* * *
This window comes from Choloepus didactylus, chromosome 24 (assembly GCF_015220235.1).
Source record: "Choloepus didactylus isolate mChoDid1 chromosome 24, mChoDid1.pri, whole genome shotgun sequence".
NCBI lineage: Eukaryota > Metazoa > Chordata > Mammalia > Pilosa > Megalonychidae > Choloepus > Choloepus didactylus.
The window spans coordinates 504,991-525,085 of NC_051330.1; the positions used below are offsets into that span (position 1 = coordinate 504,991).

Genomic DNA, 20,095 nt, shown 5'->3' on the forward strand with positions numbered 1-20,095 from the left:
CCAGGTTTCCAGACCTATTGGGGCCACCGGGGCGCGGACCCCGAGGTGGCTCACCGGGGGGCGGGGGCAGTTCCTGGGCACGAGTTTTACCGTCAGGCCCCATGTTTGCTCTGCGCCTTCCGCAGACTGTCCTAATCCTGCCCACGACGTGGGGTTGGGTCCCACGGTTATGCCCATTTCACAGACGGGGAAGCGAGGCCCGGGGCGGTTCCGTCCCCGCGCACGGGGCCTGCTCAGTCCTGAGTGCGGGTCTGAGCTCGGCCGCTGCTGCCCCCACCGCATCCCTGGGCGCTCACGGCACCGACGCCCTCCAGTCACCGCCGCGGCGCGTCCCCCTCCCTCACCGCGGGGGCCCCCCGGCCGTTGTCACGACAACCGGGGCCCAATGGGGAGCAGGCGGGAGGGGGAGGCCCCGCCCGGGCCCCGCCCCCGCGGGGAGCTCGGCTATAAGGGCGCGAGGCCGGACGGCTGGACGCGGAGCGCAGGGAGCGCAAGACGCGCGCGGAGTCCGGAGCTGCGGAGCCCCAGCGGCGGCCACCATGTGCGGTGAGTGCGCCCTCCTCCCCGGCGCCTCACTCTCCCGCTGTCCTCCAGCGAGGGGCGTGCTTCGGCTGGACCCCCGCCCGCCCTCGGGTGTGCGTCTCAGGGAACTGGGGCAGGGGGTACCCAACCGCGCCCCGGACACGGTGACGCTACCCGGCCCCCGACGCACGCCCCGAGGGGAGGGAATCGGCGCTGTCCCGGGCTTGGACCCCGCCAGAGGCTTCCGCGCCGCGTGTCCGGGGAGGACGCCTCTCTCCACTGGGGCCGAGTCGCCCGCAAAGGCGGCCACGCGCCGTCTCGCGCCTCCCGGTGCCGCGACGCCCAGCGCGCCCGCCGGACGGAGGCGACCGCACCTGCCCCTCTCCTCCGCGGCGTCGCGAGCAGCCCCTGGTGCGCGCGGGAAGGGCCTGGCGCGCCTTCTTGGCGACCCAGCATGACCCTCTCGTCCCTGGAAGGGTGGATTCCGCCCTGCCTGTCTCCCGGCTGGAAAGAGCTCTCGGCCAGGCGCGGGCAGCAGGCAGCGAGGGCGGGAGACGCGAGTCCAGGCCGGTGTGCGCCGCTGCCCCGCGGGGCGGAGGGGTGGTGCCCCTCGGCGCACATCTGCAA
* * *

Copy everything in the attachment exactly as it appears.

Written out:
This window comes from Choloepus didactylus, chromosome 24 (assembly GCF_015220235.1).
Source record: "Choloepus didactylus isolate mChoDid1 chromosome 24, mChoDid1.pri, whole genome shotgun sequence".
NCBI lineage: Eukaryota > Metazoa > Chordata > Mammalia > Pilosa > Megalonychidae > Choloepus > Choloepus didactylus.
The window spans coordinates 504,991-525,085 of NC_051330.1; the positions used below are offsets into that span (position 1 = coordinate 504,991).

Genomic DNA, 20,095 nt, shown 5'->3' on the forward strand with positions numbered 1-20,095 from the left:
CCAGGTTTCCAGACCTATTGGGGCCACCGGGGCGCGGACCCCGAGGTGGCTCACCGGGGGGCGGGGGCAGTTCCTGGGCACGAGTTTTACCGTCAGGCCCCATGTTTGCTCTGCGCCTTCCGCAGACTGTCCTAATCCTGCCCACGACGTGGGGTTGGGTCCCACGGTTATGCCCATTTCACAGACGGGGAAGCGAGGCCCGGGGCGGTTCCGTCCCCGCGCACGGGGCCTGCTCAGTCCTGAGTGCGGGTCTGAGCTCGGCCGCTGCTGCCCCCACCGCATCCCTGGGCGCTCACGGCACCGACGCCCTCCAGTCACCGCCGCGGCGCGTCCCCCTCCCTCACCGCGGGGGCCCCCCGGCCGTTGTCACGACAACCGGGGCCCAATGGGGAGCAGGCGGGAGGGGGAGGCCCCGCCCGGGCCCCGCCCCCGCGGGGAGCTCGGCTATAAGGGCGCGAGGCCGGACGGCTGGACGCGGAGCGCAGGGAGCGCAAGACGCGCGCGGAGTCCGGAGCTGCGGAGCCCCAGCGGCGGCCACCATGTGCGGTGAGTGCGCCCTCCTCCCCGGCGCCTCACTCTCCCGCTGTCCTCCAGCGAGGGGCGTGCTTCGGCTGGACCCCCGCCCGCCCTCGGGTGTGCGTCTCAGGGAACTGGGGCAGGGGGTACCCAACCGCGCCCCGGACACGGTGACGCTACCCGGCCCCCGACGCACGCCCCGAGGGGAGGGAATCGGCGCTGTCCCGGGCTTGGACCCCGCCAGAGGCTTCCGCGCCGCGTGTCCGGGGAGGACGCCTCTCTCCACTGGGGCCGAGTCGCCCGCAAAGGCGGCCACGCGCCGTCTCGCGCCTCCCGGTGCCGCGACGCCCAGCGCGCCCGCCGGACGGAGGCGACCGCACCTGCCCCTCTCCTCCGCGGCGTCGCGAGCAGCCCCTGGTGCGCGCGGGAAGGGCCTGGCGCGCCTTCTTGGCGACCCAGCATGACCCTCTCGTCCCTGGAAGGGTGGATTCCGCCCTGCCTGTCTCCCGGCTGGAAAGAGCTCTCGGCCAGGCGCGGGCAGCAGGCAGCGAGGGCGGGAGACGCGAGTCCAGGCCGGTGTGCGCCGCTGCCCCGCGGGGCGGAGGGGTGGTGCCCCTCGGCGCACATCTGCAA